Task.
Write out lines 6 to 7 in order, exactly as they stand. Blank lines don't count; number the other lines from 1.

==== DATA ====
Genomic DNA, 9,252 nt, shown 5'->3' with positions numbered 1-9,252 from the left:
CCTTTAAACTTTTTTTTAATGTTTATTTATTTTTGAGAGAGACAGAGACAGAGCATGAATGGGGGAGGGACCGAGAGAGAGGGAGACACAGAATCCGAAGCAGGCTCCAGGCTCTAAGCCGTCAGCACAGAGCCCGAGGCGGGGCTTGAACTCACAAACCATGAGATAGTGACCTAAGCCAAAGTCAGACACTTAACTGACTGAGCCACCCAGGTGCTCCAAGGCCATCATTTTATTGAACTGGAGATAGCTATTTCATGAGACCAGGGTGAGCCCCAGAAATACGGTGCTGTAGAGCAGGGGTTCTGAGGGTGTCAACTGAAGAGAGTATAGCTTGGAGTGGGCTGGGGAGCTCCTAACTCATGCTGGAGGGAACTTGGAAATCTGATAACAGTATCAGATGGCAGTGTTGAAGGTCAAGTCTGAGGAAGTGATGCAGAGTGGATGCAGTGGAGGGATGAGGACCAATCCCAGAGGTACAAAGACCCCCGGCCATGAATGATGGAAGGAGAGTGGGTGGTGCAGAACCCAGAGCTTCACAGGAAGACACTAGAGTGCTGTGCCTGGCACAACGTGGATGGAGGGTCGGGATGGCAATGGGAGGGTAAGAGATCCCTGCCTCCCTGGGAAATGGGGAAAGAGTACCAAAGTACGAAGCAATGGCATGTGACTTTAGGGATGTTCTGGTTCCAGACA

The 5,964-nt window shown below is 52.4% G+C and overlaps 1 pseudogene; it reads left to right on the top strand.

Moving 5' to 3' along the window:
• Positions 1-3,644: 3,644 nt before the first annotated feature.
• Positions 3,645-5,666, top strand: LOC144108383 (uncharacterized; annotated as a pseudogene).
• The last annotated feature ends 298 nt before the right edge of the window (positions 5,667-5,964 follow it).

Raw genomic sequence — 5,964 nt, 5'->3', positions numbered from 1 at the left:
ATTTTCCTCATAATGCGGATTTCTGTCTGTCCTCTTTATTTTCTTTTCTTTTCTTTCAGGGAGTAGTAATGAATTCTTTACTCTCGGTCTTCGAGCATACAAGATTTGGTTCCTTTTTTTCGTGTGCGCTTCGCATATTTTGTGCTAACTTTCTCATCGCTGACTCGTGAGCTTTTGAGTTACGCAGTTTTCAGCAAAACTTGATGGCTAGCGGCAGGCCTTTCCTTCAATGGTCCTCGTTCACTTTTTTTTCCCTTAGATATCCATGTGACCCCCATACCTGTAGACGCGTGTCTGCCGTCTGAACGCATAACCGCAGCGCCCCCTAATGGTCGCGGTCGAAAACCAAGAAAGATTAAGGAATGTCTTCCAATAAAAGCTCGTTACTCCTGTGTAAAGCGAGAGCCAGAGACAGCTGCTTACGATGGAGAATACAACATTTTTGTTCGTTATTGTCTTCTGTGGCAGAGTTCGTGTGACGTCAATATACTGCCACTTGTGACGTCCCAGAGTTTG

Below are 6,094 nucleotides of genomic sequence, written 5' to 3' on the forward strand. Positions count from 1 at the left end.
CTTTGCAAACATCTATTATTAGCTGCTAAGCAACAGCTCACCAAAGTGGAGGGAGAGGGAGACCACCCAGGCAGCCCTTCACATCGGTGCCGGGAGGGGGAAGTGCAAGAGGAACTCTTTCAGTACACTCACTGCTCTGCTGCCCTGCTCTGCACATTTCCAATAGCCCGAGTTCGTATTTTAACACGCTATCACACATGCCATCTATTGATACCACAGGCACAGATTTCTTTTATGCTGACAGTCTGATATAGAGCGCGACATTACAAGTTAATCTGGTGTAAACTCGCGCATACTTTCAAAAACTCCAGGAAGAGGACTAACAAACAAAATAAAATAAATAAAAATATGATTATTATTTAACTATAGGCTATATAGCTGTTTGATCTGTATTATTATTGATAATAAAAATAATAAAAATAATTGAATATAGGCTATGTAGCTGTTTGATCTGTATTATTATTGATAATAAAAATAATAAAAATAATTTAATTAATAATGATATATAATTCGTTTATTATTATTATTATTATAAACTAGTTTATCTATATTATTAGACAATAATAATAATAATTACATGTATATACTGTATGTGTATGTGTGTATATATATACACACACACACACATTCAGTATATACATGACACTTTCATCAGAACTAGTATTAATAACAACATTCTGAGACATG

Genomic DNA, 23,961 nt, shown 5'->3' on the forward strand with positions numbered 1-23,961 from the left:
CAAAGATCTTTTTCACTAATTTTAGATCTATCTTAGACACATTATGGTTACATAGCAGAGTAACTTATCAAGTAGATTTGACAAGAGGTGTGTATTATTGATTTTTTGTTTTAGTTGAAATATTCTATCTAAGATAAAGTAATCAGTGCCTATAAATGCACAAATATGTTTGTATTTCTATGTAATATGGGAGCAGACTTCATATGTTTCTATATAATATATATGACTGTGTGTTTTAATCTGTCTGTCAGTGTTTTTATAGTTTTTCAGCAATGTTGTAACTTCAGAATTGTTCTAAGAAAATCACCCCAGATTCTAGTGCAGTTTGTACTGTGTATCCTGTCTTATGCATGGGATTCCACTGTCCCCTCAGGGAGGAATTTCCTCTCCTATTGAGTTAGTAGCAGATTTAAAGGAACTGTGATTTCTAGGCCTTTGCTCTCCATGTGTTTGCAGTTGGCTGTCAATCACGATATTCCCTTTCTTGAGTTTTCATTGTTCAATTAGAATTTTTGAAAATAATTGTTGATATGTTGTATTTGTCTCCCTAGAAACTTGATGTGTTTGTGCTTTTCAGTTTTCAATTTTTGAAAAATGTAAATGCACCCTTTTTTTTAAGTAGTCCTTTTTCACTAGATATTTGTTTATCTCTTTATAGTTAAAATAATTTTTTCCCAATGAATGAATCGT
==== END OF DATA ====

• Positions 3,645-5,666, top strand: LOC144108383 (uncharacterized; annotated as a pseudogene).
• The last annotated feature ends 298 nt before the right edge of the window (positions 5,667-5,964 follow it).